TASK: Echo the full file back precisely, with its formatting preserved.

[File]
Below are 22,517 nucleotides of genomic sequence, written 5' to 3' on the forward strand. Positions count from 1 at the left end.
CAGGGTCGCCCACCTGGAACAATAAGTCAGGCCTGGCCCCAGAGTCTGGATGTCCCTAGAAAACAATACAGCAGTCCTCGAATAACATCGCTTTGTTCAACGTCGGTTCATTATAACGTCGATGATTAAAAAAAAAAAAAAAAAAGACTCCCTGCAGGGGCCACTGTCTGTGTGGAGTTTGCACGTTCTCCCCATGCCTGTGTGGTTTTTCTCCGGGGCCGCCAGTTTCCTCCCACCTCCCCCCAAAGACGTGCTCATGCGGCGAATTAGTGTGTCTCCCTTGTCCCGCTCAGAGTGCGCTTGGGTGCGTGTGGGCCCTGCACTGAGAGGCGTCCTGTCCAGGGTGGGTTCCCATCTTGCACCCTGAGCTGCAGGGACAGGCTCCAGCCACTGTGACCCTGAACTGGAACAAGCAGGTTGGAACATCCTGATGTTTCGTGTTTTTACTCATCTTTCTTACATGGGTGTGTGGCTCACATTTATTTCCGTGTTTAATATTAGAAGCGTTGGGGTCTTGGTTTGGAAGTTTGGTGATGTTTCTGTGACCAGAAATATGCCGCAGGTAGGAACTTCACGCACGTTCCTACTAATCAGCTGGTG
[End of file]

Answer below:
Below are 22,517 nucleotides of genomic sequence, written 5' to 3' on the forward strand. Positions count from 1 at the left end.
CAGGGTCGCCCACCTGGAACAATAAGTCAGGCCTGGCCCCAGAGTCTGGATGTCCCTAGAAAACAATACAGCAGTCCTCGAATAACATCGCTTTGTTCAACGTCGGTTCATTATAACGTCGATGATTAAAAAAAAAAAAAAAAAAGACTCCCTGCAGGGGCCACTGTCTGTGTGGAGTTTGCACGTTCTCCCCATGCCTGTGTGGTTTTTCTCCGGGGCCGCCAGTTTCCTCCCACCTCCCCCCAAAGACGTGCTCATGCGGCGAATTAGTGTGTCTCCCTTGTCCCGCTCAGAGTGCGCTTGGGTGCGTGTGGGCCCTGCACTGAGAGGCGTCCTGTCCAGGGTGGGTTCCCATCTTGCACCCTGAGCTGCAGGGACAGGCTCCAGCCACTGTGACCCTGAACTGGAACAAGCAGGTTGGAACATCCTGATGTTTCGTGTTTTTACTCATCTTTCTTACATGGGTGTGTGGCTCACATTTATTTCCGTGTTTAATATTAGAAGCGTTGGGGTCTTGGTTTGGAAGTTTGGTGATGTTTCTGTGACCAGAAATATGCCGCAGGTAGGAACTTCACGCACGTTCCTACTAATCAGCTGGTG